In 1924, George Mallory and Andrew Irving were briefly glimpsed tantalisingly close to Everest’s unconquered summit. They disappeared into the mountain’s ‘smoke’ and were never seen alive again. The announcement of their presumed deaths in the London papers was accompanied by the post script notice of the deaths of two other climbers on the mountain – Lord Percival Bromley and Kurt Meyer, who were reported to have been swept away in an avalanche. Lord Percy’s mother is tormented by thoughts of her son lost on Everest, surviving against all odds, trapped perhaps in some unlikely cave. He must be put to rest and so she agrees to support an unofficial expedition to Everest in 1925. Its main aim will not be to plant a flag on Everest, although this may be a consequence of the mission, but to find the remains of Percy and Meyer and discover what really happened to these two men who shadowed the heels of Mallory and Irving but yet never became part of their ascent.
Seamlessly mingling fact and fiction, The Abominable by Dan Simmons presents the Everest expedition of Richard Deacon, aka The Deacon, once the friend and climbing partner of Mallory, and our narrator Jake Perry, a young rock climber, and their small, unusual and characterful team of European climbers and Sherpas. But there is so much more to this spectacular and luxuriously chunky novel than those bare bones. Over the course of almost 700 pages, Dan Simmons convinces you that you are back in the 1920s, this heyday of mountain exploration when new techniques and new technologies were matched only by the sheer bravery of the climbers, alongside a small group of truly remarkable people that you learn to know inside out, bit by bit.
Not all of the novel takes place on Everest. A sizeable part of it is spent in preparation, mostly on the sheer rock faces of Wales but also with trips to the continent. There are also fascinating sections set in the country homes of aristocratic England. The pace is leisurely, detailed and careful and utterly absorbing. While some of the climbing descriptions were possibly too involved and specific for me to follow, I was captivated by Simmons’ meticulous reconstruction of the world of climbing in the 1920s. It is extremely atmospheric and evocative and, above all else, totally convincing. But all that fades away when we reach the slopes, steps, crevasses and ledges of Everest itself. From then on, the reader is completely consumed by the depiction of the hostile, lethal and literally breathtakingly beautiful roof of the world. Simmons takes his time, giving us the ins and outs of how to approach a mountain such as this where a climber has instigated his own slow death at altitude. The beliefs and efforts of the Sherpas are given emphasis and what we witness is almost as unfamiliar as survival on the mountain is extreme.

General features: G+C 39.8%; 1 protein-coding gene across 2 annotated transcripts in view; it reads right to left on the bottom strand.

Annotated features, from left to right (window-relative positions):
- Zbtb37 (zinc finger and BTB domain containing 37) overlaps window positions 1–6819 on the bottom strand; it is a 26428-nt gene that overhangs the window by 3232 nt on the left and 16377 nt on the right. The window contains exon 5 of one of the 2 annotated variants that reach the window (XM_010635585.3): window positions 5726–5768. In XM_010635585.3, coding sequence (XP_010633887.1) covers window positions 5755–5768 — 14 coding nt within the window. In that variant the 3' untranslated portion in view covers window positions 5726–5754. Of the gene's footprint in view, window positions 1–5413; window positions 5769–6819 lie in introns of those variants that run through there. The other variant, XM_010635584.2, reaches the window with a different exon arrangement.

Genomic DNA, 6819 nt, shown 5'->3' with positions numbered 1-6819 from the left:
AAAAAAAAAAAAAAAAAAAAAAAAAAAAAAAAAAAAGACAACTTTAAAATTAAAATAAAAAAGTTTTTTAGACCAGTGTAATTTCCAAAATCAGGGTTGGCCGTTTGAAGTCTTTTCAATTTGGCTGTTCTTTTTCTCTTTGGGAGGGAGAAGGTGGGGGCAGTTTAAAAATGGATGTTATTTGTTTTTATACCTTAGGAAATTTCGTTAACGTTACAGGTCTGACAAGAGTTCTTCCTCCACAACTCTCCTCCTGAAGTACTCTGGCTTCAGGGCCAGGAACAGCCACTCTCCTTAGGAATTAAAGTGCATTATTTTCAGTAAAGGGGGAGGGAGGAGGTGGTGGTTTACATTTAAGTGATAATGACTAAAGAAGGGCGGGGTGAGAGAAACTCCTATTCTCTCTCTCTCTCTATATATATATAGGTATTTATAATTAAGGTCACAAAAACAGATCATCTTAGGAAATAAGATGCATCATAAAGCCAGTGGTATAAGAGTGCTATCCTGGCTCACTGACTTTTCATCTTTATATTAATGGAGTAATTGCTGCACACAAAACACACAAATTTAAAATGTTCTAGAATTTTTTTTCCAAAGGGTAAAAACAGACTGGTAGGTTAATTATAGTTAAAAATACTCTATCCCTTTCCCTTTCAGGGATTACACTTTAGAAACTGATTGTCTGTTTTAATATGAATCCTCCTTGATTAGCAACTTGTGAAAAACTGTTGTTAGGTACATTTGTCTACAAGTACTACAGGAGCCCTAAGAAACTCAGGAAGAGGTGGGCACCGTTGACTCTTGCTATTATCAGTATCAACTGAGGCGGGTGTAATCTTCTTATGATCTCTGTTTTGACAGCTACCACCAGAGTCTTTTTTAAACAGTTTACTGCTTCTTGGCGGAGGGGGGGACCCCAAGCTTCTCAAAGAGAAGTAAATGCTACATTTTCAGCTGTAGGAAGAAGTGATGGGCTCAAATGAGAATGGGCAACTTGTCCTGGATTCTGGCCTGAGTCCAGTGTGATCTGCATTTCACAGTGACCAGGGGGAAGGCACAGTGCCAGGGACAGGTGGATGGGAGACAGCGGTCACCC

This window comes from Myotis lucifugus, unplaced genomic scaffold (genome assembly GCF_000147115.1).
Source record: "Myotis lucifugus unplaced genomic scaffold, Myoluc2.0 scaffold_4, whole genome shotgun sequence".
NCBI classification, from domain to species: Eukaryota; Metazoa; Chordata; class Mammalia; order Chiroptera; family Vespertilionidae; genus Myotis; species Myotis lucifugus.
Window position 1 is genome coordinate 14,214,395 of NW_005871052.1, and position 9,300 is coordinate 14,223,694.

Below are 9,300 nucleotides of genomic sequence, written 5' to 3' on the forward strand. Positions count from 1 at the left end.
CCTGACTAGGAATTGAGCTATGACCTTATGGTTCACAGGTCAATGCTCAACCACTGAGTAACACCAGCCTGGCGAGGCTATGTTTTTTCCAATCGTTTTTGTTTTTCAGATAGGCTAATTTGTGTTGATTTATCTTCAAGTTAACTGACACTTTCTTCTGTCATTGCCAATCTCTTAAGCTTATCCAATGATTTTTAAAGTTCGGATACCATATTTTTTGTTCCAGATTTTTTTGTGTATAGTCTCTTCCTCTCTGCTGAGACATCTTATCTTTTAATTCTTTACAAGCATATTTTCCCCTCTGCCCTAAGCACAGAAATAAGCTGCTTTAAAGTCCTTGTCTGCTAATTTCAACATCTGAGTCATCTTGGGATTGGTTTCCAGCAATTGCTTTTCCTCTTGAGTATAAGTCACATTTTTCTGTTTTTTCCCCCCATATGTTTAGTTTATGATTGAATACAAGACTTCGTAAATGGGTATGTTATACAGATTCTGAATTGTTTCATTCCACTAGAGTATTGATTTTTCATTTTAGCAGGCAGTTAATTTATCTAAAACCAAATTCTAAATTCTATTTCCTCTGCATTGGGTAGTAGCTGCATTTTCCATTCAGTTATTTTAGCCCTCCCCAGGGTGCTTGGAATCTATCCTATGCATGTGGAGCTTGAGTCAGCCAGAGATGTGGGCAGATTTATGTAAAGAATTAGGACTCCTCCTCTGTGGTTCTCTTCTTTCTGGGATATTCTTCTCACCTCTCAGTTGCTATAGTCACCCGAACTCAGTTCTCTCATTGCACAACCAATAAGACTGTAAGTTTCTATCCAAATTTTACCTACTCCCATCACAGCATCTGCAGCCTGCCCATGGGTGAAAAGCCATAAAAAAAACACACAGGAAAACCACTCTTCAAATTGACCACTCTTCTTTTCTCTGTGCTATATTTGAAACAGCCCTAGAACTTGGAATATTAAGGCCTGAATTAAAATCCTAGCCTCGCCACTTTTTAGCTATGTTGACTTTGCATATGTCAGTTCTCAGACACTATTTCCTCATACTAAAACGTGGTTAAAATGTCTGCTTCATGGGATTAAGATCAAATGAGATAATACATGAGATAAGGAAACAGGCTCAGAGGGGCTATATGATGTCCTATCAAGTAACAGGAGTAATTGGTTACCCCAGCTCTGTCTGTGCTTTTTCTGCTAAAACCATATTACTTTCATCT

I’m intentionally giving very little away here. There is much more to The Abominable than the ascent, torturous and thrilling as it is, or the painfully human search for Percy’s remains. There is a mystery here, more than one, and its reach extends into the heart of a darkening Europe. The horrific events of World War One overshadow the actions and motivations of more than one climber – these are scarred men – and the threat of a fascist Germany is beginning to stir. It would seem there is no escape. You can never outrun yourself, or history, even if you climb to the Earth’s sky.
The Abominable is a masterly work of historical fiction but it is also a mystery, a thriller and a horror story. Our characters’ hold on life is perilous and fragile at best. The reader is pulled along with them, through the harshest of environments, in which no one should rightly survive, and into the darkness of their fears on this monstrous mountain. Our involvement is intensified by the present tense narration of Jake Perry who has written his story many years later to our author, Dan Simmons. Jake frequently interjects from the past and from the present. Tenses change, as do the structure or appearance of chapters. By the last third of the novel, there was no rest for me as I was compelled to read it, not wanting to put the book down for a moment, as I finally discovered the novel’s meaning.
I was so sorry to finish The Abominable. It was an emotional reading experience. While I can understand that for some the meticulous and lengthy descriptions might be excessive, for me they were perfect. I have rarely felt so absorbed into a work of fiction, so steeped in its mood. I could feel the chill and I shared the fear as well as the exhilaration of a particularly perilous section of climb achieved. I didn’t find the pace slow. I found it to be luxurious and rich. Surely there can be few literary portraits of Everest (or its courageous, obsessed, astonishing climbers) as vivid and riveting as this. A completely satisfying mix of history, realism and fiction.
Dan Simmons is our companion through The Abominable. It is to him that Jake Perry tells his story. Reference is made to an earlier novel, The Terror, another wintry, fearsome tale of extreme hardship and endurance. As soon as I finished The Abominable, I ordered The Terror. I wanted more instantly. Without doubt, The Abominable is one of my most highly recommended reads of 2013 and one that I’ll remember for a long, long time.